c. Analyze a text’s ambiguities, subtleties, or contradictions.

11. Identify, analyze, and evaluate similarities and differences in how multiple texts present information, argue a position, or relate a theme.

a. Analyze similarities and differences in how authors develop similar themes across texts.
b. Read diaries written during a particular event or period and use evidence from the diaries to demonstrate similarities and differences in how each author feels about the event.
c. Analyze how authors present opposing viewpoints on the same issue.

B. Understand new vocabulary and concepts and use them accurately in reading, speaking, and writing.

1. Identify new words and concepts acquired through study of their relationships to other words and concepts.

a. Describe meanings of words read in texts based on context clues (e.g., definitions, examples, comparison, contrast, cause and effect, details provided in surrounding text).
b. Explain how connotation determines meaning.

2. Apply knowledge of roots and affixes to infer the meanings of new words.

a. Identify word meanings based on their Greek or Latin roots.

3. Use reference guides to confirm the meanings of new words or concepts.

a. Consult dictionaries, glossaries, thesauruses, or other guides to confirm word or phrase meanings.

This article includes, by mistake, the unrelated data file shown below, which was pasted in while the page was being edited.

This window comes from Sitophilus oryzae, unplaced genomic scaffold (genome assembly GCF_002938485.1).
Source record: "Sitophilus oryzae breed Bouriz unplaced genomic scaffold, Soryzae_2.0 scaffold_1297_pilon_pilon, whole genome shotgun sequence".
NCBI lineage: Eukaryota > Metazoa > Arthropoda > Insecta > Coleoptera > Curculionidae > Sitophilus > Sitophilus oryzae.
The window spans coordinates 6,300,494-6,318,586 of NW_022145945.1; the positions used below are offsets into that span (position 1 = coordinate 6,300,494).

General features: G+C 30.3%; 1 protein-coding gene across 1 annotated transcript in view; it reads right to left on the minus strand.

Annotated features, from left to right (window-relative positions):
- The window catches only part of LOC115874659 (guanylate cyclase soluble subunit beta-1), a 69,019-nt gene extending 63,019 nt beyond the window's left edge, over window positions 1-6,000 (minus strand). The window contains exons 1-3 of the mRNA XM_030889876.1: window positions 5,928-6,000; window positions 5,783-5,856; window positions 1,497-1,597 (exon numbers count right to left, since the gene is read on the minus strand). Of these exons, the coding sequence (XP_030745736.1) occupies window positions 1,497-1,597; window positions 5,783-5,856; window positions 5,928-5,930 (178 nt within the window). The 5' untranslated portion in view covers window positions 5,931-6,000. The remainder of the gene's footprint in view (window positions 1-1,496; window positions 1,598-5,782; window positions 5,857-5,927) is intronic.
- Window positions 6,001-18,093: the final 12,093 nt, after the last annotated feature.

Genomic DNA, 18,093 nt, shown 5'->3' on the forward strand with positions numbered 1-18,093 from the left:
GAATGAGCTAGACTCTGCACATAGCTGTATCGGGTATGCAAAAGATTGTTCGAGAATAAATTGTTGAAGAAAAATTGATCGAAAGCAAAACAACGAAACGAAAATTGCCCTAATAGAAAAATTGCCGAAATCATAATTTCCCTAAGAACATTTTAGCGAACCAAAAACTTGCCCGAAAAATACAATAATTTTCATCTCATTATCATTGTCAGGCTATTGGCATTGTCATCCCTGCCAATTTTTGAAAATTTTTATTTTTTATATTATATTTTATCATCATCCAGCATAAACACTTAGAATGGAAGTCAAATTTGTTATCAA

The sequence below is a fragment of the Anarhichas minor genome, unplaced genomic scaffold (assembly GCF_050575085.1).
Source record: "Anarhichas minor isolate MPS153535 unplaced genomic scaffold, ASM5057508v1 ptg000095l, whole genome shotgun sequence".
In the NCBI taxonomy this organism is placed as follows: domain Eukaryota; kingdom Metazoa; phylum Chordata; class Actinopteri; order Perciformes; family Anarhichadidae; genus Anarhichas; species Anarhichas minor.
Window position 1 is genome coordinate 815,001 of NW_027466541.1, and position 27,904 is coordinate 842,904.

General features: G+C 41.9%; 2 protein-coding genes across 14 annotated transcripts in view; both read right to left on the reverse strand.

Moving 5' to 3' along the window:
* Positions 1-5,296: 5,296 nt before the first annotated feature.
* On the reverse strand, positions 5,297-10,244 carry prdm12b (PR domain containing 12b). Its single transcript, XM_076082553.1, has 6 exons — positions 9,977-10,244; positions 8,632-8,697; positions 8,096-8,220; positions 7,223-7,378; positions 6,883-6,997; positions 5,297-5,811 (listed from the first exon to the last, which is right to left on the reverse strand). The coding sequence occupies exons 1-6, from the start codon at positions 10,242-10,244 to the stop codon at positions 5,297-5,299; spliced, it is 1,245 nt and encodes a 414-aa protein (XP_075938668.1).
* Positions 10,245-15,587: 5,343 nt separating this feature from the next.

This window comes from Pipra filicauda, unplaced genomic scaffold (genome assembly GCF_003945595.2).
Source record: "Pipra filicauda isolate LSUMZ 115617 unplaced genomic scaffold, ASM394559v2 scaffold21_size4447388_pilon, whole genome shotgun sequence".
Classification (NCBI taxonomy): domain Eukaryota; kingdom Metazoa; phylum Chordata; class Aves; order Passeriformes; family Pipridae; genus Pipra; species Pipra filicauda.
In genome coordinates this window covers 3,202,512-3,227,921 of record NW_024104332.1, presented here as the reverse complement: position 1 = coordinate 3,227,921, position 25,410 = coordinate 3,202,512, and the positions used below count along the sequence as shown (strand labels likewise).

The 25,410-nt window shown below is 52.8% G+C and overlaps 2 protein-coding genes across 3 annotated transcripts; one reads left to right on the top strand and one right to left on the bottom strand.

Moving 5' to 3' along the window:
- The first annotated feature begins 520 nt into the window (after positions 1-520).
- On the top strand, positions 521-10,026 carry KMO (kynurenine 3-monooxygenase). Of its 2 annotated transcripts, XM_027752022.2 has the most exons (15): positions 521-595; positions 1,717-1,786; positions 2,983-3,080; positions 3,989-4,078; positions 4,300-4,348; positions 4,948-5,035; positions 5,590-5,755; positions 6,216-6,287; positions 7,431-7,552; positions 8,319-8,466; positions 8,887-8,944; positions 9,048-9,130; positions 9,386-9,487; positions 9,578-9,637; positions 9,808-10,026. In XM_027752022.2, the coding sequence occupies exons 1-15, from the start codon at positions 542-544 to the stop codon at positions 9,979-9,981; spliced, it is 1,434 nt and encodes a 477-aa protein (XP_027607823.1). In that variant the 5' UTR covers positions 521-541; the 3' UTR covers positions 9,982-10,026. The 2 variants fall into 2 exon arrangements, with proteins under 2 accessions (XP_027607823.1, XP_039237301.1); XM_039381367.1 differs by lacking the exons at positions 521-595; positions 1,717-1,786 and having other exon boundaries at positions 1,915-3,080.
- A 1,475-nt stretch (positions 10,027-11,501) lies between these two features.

C. Describe, analyze, and evaluate information within and across literary and other texts from a variety of cultures and historical periods.

1. Read a wide variety of texts from American, European, and world literatures.

a. Know characteristic forms, subjects, and key authors of major periods.

2. Analyze themes, structures, and elements of myths, traditional narratives, and classical and contemporary literature.

a. Describe how contemporary authors adapt legends and myths to current settings and issues.
b. Analyze historical and social influences on literary works from various countries.
c. Use appropriate reading strategies to analyze a variety of literary and textual forms and genres.
d. Analyze universal or recurrent themes across a variety of works and genres.

3. Analyze works of literature for what they suggest about the historical period and cultural contexts in which they were written.

a. Analyze how significant historical events influence authors.
b. Describe how the social conditions of a particular geographic region or time influence authors.

4. Analyze and compare the use of language in literary works from a variety of world cultures.

a. Analyze works with similar themes to compare how the authors achieve their purpose.
b. Compare contemporary poems by writers from different nations and note similarities and differences in form, style, imagery, and theme.

D. Explain how literary and other texts evoke personal experience and reveal character in particular historical circumstances.

1. Describe insights gained about oneself, others, or the world from reading specific texts.

a. Compare a particular text to one’s own life experiences and those of others.
b. Relate a text to current or historical events (e.g., compare current world events with those described in works from the early 20th Century).

2. Analyze the influence of myths, folktales, fables, and classical literature from a variety of world cultures on later literature and film.

a. Analyze how texts influence other texts, especially from another era, in terms of such elements as style, theme, and use of mythology.